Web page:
Siglufjörður Avalanche Remembered
A hundred years ago this week, avalanches hit Siglufjörður and vicinity in Northeast Iceland, killing 18 people. The avalanche in Siglufjörður swept seven buildings into the ocean, one of them a herring processing plant.
Nine people lost their lives in the Siglufjörður avalanche, which hit on April 12, 1919, while seven survived. That same day and the next, avalanches hit nearby Engidalur farm and Héðinsfjörður fjord, killing a total of nine people.
The herring processing plant began operation in 1911 and was the first large herring processing plant in Iceland. The three-story building had been constructed by two Norwegian brothers, Gustav and Olav Evanger, in cooperation with a German company in Hamburg, Thomas Morgan & Sohn.
The plant was surrounded by storage sheds and houses for staff – Norwegian style log houses. The factory employed 80-100 people, and as a result, a small village was built around the operation.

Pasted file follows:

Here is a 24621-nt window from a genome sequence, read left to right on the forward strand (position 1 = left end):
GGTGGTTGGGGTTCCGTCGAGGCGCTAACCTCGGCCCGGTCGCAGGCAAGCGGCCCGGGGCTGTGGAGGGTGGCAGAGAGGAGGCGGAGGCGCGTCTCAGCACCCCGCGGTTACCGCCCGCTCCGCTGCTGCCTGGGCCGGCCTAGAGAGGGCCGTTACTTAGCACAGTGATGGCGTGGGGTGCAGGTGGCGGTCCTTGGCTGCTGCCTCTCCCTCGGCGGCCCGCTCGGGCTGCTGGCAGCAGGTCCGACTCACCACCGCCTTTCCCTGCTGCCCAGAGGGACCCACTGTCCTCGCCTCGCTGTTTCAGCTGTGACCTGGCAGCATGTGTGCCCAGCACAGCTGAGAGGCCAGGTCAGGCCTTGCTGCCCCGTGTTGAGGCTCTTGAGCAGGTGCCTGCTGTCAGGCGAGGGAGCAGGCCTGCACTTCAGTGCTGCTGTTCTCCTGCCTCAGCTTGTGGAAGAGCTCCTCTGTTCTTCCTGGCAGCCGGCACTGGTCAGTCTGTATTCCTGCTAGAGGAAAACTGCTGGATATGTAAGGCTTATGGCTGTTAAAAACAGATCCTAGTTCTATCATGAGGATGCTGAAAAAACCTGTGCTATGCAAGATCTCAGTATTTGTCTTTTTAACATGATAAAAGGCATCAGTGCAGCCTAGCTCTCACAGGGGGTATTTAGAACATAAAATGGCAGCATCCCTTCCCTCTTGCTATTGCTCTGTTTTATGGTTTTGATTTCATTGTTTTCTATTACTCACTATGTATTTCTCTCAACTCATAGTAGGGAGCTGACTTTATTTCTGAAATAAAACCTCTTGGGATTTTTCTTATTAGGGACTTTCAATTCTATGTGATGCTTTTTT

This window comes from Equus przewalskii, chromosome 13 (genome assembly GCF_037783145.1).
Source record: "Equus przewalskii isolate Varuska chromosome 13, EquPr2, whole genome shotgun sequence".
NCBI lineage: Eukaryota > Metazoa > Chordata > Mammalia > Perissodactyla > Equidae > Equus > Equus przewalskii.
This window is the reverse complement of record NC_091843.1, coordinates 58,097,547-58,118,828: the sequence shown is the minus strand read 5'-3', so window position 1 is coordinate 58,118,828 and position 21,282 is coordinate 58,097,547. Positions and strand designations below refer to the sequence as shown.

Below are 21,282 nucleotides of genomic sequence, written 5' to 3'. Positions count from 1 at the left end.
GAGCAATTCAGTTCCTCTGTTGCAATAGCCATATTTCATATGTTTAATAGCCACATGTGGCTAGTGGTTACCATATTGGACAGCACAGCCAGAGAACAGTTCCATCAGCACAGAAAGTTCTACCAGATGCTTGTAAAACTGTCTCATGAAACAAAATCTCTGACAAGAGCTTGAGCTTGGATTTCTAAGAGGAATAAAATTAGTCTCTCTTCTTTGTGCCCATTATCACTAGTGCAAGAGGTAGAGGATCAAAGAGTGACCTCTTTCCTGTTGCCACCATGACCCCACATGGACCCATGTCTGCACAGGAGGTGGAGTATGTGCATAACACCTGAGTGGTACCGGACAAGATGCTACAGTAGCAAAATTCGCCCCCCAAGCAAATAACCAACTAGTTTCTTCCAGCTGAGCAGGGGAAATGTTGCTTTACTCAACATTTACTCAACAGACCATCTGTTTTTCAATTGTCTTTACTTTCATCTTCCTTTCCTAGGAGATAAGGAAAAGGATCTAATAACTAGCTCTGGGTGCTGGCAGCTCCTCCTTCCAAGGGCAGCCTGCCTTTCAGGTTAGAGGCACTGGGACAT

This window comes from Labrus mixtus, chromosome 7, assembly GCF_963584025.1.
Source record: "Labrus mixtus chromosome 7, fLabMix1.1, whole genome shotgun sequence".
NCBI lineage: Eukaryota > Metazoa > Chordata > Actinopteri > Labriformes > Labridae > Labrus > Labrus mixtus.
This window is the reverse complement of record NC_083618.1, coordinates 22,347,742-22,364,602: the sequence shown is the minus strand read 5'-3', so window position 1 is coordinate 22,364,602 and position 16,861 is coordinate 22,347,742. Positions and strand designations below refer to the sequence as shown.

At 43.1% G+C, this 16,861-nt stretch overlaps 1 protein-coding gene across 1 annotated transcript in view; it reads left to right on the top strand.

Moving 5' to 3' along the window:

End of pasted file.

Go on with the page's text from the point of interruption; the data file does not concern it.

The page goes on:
The winter of 1918-1919 saw more snowfall than most in the 20th century. The day the avalanche fell at 4 a.m., no one was working in the factory, but a Norwegian manager and his wife were at home in their log house.
Seven people were rescued ten hours after the avalanche hit.
Such was the force of the avalanche that all piers were destroyed, and all smaller boats splintered. Two ships were displaced.
On the farm Engidalur, another avalanche killed a family of seven. Finally, two men were killed when an avalanche hit Héðinsfjörður fjord.
Those events are detailed in Morgunblaðið this week.